Wow. Just wow. 10/10 for sheer brass neck.
Mind you, I'd quite like to be called "tripod king". :whistle:
The guys at the farmers' markets seem to do just fine. :idunno: Anyway, pesticides are not used to make the produce look shapely: that's achieved by the simple expedient of throwing half of it away, and/or polishing it, dipping it in wax, etc. Organic and chemical-fed crops all look much the same when they're growing; the idea of pesticide-free crops being devoured by a cloud of uncontrolled pests is make-believe nonsense put around by the pesticide companies.
Pesticides are used in monocultures for the exact same reason antibiotics are used on feedlots: the design itself is inherently vulnerable to pests/disease. They don't eliminate pest damage, but they reduce it to a manageable level - which is, in fact, approximately the same level of damage you get on a properly-managed chemical-free farm. The research is quite clear on that subject. Organic growers simply arrange things so that pest epidemics don't occur in the first place. What tends to happen in a pesticide-free environment is that 80% of your produce will be absolutely pristine; a few varieties will get nibbled; and one or two will be devastated. It's impossible to predict which ones will be affected, but it's of no concern to the typical organic farmer who aims for a diverse output. The (high) profits he makes on the successful crops offset the losses.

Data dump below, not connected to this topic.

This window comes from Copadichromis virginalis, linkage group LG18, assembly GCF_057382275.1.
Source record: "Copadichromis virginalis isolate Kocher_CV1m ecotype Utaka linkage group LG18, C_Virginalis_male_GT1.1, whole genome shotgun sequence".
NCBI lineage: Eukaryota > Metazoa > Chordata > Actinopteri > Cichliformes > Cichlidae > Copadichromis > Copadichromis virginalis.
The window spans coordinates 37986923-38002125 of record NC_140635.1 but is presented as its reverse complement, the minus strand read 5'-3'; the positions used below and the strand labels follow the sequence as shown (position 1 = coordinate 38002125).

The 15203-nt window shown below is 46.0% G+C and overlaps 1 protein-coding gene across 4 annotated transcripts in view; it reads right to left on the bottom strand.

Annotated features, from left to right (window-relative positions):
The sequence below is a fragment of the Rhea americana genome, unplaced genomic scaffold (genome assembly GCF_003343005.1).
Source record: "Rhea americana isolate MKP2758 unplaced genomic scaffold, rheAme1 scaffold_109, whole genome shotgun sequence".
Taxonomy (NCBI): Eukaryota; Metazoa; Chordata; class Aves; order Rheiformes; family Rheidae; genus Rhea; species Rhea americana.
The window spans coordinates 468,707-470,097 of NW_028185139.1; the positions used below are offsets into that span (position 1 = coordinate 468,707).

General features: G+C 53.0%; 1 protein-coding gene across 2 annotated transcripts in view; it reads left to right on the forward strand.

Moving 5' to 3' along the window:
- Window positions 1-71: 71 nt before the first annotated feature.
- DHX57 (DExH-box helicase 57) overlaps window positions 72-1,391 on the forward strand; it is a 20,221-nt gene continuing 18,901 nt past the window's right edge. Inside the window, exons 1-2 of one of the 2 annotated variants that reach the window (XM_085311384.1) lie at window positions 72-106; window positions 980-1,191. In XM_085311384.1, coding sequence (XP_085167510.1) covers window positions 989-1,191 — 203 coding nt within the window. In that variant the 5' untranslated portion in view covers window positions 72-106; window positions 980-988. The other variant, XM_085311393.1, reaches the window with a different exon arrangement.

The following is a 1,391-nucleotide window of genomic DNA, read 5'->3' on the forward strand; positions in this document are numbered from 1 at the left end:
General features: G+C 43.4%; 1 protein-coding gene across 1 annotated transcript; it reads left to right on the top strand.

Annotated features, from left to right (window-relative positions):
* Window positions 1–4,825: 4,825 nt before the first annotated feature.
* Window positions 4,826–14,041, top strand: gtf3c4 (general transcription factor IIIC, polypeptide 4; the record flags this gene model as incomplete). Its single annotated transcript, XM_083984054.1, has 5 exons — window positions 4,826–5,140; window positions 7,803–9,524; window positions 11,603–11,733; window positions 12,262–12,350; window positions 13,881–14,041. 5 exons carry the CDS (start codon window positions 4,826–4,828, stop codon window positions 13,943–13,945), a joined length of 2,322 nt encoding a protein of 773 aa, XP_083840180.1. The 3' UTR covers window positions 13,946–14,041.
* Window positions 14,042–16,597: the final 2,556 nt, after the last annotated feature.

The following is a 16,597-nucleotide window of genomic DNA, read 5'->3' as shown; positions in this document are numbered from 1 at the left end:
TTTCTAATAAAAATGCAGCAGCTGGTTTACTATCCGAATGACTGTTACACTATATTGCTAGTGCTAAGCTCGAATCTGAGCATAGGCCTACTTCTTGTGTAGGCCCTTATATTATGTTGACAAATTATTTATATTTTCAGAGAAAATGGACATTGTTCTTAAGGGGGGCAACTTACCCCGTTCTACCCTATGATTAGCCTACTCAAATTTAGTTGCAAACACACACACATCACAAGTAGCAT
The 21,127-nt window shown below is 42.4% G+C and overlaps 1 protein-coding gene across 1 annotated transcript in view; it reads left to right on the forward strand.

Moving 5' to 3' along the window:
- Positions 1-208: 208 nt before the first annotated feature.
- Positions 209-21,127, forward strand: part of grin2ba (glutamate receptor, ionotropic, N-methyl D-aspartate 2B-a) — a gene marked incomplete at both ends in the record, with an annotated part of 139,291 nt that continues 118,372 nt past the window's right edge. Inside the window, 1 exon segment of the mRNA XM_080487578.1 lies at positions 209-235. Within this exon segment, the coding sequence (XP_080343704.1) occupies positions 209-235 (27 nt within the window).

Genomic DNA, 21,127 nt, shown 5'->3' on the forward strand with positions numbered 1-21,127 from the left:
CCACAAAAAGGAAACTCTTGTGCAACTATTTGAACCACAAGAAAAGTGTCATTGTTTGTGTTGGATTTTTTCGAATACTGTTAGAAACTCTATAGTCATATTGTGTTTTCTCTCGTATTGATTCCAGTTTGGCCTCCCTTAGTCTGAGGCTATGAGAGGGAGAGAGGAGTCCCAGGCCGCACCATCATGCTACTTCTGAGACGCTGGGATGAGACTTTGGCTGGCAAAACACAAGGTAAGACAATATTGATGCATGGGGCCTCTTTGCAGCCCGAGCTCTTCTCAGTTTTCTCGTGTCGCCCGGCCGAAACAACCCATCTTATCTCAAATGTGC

There's probably a healthy market niche for sawn-off shotguns and crystal meth, but I assume you wouldn't defend that particular form of enterprise?
He is a bad guy. He has a choice in life. Nobody's forcing him to sell pesticides; he could sell mobile phones, or party balloons, or lobsters. By doing what he does (I assume he got away with it for a good while) he is one of those people who is directly responsible for human and animal deaths and disease, and environmental disruption. All for no purpose. The products he is peddling have no useful function except to keep farmers hooked on dysfunctional ways of doing things. Having said that, it is partly or mostly the fault of government for permitting such things in the first place. The chemicals are, essentially, legal, even if they're ( :roflmao: ) "controlled".
As for consumer behaviour, I agree that most people don't give a shit. There are many reasons for that, but the "we give the people what they want" argument doesn't hold water. People want what they are told to want. The food industry has an enormous influence on the way people think about food.